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12/28/89 Modine Manufacturing v. the Pollution Control

December 28, 1989





548 N.E.2d 1145, 192 Ill. App. 3d 511, 139 Ill. Dec. 589 1989.IL.2044

Petition for review of order of Pollution Control Board.


JUSTICE INGLIS delivered the opinion of the court. UNVERZAGT, P.J., and REINHARD, J., concur.


Modine Manufacturing Company (Modine) appeals from a final order entered by the Pollution Control Board (Board) dismissing Modine's permit appeal as a sanction for Modine's failure to timely file its brief. Modine argues that such a sanction was an abuse of the Board's discretion and should be reversed. In support of its argument, Modine contends that (1) it filed its brief only five days late; (2) its failure to timely file a brief did not warrant dismissal of its petition; and (3) the sanction imposed was a radical departure from the Board's policy of allowing late filings. We affirm the Board's ruling.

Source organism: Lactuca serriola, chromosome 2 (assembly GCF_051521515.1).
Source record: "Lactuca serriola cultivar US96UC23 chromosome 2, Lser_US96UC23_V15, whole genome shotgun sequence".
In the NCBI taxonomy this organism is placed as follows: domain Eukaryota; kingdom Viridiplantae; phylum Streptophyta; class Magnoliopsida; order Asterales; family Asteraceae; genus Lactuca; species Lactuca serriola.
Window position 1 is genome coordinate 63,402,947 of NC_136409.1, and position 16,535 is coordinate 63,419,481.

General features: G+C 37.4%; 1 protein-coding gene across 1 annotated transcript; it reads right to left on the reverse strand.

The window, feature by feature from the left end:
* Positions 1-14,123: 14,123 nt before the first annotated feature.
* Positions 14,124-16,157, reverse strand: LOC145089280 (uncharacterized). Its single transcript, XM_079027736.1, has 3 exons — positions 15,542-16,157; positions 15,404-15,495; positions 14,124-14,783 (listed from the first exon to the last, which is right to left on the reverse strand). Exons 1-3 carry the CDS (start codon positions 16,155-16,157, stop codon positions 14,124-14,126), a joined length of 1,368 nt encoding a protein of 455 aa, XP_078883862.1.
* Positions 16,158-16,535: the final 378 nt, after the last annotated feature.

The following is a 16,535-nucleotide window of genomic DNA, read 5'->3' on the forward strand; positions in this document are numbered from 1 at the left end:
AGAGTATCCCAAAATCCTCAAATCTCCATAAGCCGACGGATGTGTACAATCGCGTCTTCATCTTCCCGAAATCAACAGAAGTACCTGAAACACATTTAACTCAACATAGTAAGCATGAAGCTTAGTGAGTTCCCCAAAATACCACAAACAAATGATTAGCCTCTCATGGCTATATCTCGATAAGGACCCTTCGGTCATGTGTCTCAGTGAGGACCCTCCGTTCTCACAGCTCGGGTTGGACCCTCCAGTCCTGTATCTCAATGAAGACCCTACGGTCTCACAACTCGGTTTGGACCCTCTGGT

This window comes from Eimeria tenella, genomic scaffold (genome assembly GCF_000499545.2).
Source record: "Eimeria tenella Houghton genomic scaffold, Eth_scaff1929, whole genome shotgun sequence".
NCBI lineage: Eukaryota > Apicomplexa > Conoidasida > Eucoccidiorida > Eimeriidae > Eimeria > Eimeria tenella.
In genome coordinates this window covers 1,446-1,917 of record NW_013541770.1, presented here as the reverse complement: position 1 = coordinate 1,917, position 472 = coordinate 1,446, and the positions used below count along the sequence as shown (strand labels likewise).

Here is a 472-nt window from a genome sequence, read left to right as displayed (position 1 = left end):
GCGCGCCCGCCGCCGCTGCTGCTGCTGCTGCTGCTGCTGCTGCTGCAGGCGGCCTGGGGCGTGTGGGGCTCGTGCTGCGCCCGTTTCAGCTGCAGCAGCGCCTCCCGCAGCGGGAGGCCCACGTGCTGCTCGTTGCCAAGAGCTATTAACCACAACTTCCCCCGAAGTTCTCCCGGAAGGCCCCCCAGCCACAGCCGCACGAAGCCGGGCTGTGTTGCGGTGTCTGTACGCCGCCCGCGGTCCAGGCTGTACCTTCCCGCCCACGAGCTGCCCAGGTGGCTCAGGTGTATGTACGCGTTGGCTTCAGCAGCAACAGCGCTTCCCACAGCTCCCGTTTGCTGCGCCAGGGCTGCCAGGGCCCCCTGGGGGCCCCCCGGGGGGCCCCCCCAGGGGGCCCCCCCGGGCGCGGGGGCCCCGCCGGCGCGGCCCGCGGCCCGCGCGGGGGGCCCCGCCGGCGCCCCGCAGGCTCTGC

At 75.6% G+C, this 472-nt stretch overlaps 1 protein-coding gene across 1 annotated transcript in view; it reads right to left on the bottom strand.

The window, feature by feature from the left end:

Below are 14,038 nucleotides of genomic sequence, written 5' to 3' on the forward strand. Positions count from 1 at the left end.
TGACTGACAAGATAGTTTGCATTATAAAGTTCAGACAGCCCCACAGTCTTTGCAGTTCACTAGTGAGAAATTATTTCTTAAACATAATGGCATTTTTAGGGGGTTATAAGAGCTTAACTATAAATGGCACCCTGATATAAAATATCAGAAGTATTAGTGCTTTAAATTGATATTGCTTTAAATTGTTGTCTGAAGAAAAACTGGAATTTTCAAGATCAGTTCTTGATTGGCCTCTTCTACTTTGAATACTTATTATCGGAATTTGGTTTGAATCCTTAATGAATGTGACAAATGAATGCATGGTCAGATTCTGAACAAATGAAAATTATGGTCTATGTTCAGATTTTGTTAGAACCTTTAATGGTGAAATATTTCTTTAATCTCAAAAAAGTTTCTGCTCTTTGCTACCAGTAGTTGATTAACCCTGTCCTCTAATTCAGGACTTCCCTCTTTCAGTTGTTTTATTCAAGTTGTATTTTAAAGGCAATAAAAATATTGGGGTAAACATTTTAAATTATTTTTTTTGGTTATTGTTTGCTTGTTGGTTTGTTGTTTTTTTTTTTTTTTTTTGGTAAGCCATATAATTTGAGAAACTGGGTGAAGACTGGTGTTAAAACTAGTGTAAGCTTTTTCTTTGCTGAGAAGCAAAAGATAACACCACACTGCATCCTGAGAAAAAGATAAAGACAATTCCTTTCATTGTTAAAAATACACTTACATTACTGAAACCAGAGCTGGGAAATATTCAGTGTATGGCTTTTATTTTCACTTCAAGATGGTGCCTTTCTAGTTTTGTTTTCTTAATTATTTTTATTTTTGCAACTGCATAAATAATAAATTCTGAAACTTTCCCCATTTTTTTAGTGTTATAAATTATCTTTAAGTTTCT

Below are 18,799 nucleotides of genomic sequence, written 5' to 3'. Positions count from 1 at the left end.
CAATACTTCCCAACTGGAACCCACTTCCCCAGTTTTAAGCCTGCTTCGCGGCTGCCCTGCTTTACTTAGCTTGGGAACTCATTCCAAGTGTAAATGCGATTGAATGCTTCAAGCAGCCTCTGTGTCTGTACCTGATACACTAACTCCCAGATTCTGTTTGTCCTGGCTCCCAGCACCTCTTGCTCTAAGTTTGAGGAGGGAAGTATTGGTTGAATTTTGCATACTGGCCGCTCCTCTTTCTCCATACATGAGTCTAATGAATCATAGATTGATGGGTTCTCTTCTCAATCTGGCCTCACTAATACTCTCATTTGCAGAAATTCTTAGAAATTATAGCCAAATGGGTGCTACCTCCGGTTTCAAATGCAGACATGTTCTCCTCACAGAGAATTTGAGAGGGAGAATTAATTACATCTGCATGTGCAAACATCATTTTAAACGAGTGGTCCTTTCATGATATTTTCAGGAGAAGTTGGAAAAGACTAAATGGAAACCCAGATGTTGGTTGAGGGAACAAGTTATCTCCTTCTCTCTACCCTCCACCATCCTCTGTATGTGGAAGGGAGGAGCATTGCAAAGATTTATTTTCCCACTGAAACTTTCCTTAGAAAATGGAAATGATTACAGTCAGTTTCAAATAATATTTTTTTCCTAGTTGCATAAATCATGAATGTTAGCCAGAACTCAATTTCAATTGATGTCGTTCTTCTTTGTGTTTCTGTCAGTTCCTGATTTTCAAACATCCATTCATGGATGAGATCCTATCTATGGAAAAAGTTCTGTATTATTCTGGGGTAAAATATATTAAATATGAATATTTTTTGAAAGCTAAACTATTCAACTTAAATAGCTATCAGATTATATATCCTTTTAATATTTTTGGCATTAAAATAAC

Modine owns and operates a manufacturing plant in Ringwood, Illinois, where it fabricates aluminum condensers. Modine applied to the Environmental Protection Agency (Agency) for a permit to operate an infrared oven used in its manufacturing process. The operating permit was denied on the basis that Modine had not demonstrated compliance with certain metal-coating requirements contained in section 215.204 of the Illinois Administrative Code (35 Ill. Adm. Code § 215.204 (1985)). On August 13, 1987, Modine timely filed a petition for review of the operating-permit denial. Modine argued that its operations constituted "bonding" rather than "coating" operations and, therefore, were not subject to the coating requirements applied by the Agency.